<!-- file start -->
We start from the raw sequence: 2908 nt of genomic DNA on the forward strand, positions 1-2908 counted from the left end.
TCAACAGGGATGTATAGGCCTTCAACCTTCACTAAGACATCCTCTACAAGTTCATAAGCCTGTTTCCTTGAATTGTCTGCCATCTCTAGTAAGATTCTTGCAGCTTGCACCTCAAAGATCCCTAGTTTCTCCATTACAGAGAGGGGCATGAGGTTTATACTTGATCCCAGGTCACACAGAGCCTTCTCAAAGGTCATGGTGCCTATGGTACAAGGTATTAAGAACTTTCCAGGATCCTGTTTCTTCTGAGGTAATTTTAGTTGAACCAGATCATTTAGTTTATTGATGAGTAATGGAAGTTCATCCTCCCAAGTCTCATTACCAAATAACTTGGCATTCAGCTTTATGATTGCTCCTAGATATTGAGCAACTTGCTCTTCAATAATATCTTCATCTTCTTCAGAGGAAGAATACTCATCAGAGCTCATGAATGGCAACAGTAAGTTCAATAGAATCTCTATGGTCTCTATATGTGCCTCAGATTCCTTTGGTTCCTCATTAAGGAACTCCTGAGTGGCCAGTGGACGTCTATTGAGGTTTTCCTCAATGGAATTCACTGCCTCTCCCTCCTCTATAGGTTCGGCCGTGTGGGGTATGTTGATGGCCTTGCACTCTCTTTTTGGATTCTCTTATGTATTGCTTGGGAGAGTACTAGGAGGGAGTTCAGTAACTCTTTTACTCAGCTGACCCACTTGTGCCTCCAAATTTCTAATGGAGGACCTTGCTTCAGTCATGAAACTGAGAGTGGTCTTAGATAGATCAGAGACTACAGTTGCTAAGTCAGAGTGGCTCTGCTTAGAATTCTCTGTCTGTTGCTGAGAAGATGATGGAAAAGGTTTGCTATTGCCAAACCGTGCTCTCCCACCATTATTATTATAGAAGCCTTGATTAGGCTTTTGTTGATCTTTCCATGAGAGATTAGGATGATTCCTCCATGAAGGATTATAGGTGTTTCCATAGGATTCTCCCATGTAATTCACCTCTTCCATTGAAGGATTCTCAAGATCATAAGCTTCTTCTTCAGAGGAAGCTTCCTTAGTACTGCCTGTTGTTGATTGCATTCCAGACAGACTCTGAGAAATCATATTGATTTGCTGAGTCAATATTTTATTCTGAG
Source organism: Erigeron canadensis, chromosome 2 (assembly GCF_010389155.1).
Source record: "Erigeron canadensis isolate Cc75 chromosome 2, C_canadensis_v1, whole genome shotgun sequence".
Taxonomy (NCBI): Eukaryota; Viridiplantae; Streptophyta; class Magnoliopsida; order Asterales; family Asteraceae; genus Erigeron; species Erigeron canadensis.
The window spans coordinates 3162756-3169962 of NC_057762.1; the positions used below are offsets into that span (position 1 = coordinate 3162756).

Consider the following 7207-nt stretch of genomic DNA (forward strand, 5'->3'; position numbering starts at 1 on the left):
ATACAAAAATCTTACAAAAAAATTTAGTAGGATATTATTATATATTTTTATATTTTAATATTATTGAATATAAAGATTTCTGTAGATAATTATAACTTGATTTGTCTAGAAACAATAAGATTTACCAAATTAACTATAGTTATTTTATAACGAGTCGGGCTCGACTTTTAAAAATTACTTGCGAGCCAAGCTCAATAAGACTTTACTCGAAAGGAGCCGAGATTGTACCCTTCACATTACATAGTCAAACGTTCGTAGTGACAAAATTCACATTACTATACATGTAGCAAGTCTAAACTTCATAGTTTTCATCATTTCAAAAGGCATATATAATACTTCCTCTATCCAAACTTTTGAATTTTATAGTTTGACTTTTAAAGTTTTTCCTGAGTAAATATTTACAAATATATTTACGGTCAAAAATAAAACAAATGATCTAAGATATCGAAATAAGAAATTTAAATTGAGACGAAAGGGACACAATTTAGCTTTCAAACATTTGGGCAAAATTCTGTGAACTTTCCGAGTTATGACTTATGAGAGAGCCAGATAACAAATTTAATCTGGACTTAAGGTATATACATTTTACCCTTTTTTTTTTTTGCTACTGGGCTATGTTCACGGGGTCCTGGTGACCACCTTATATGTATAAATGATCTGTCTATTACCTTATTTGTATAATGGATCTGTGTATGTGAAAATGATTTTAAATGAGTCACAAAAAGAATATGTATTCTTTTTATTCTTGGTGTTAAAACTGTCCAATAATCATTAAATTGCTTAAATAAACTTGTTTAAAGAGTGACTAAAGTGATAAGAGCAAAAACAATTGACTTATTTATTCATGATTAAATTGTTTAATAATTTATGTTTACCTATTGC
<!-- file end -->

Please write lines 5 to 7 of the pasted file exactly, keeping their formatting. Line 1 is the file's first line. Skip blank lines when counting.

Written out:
Taxonomy (NCBI): Eukaryota; Viridiplantae; Streptophyta; class Magnoliopsida; order Asterales; family Asteraceae; genus Erigeron; species Erigeron canadensis.
The window spans coordinates 3162756-3169962 of NC_057762.1; the positions used below are offsets into that span (position 1 = coordinate 3162756).

Consider the following 7207-nt stretch of genomic DNA (forward strand, 5'->3'; position numbering starts at 1 on the left):